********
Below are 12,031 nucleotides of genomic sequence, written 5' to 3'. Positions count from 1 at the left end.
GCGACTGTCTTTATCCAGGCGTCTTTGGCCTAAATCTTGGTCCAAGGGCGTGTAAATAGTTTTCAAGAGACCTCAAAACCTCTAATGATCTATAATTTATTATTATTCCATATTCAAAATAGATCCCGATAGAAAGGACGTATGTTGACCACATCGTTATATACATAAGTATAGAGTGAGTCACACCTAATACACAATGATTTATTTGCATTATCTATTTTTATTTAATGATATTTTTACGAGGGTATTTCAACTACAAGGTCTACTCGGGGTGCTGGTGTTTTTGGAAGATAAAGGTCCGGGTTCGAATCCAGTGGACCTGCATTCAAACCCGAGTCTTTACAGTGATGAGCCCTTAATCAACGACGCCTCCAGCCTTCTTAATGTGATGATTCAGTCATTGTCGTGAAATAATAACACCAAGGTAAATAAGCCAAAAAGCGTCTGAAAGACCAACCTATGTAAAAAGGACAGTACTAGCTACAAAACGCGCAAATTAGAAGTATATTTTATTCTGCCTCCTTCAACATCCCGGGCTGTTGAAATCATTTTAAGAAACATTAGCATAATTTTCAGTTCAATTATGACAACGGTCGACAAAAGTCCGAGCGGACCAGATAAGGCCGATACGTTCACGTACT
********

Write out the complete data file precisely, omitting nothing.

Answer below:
Below are 12,031 nucleotides of genomic sequence, written 5' to 3'. Positions count from 1 at the left end.
GCGACTGTCTTTATCCAGGCGTCTTTGGCCTAAATCTTGGTCCAAGGGCGTGTAAATAGTTTTCAAGAGACCTCAAAACCTCTAATGATCTATAATTTATTATTATTCCATATTCAAAATAGATCCCGATAGAAAGGACGTATGTTGACCACATCGTTATATACATAAGTATAGAGTGAGTCACACCTAATACACAATGATTTATTTGCATTATCTATTTTTATTTAATGATATTTTTACGAGGGTATTTCAACTACAAGGTCTACTCGGGGTGCTGGTGTTTTTGGAAGATAAAGGTCCGGGTTCGAATCCAGTGGACCTGCATTCAAACCCGAGTCTTTACAGTGATGAGCCCTTAATCAACGACGCCTCCAGCCTTCTTAATGTGATGATTCAGTCATTGTCGTGAAATAATAACACCAAGGTAAATAAGCCAAAAAGCGTCTGAAAGACCAACCTATGTAAAAAGGACAGTACTAGCTACAAAACGCGCAAATTAGAAGTATATTTTATTCTGCCTCCTTCAACATCCCGGGCTGTTGAAATCATTTTAAGAAACATTAGCATAATTTTCAGTTCAATTATGACAACGGTCGACAAAAGTCCGAGCGGACCAGATAAGGCCGATACGTTCACGTACT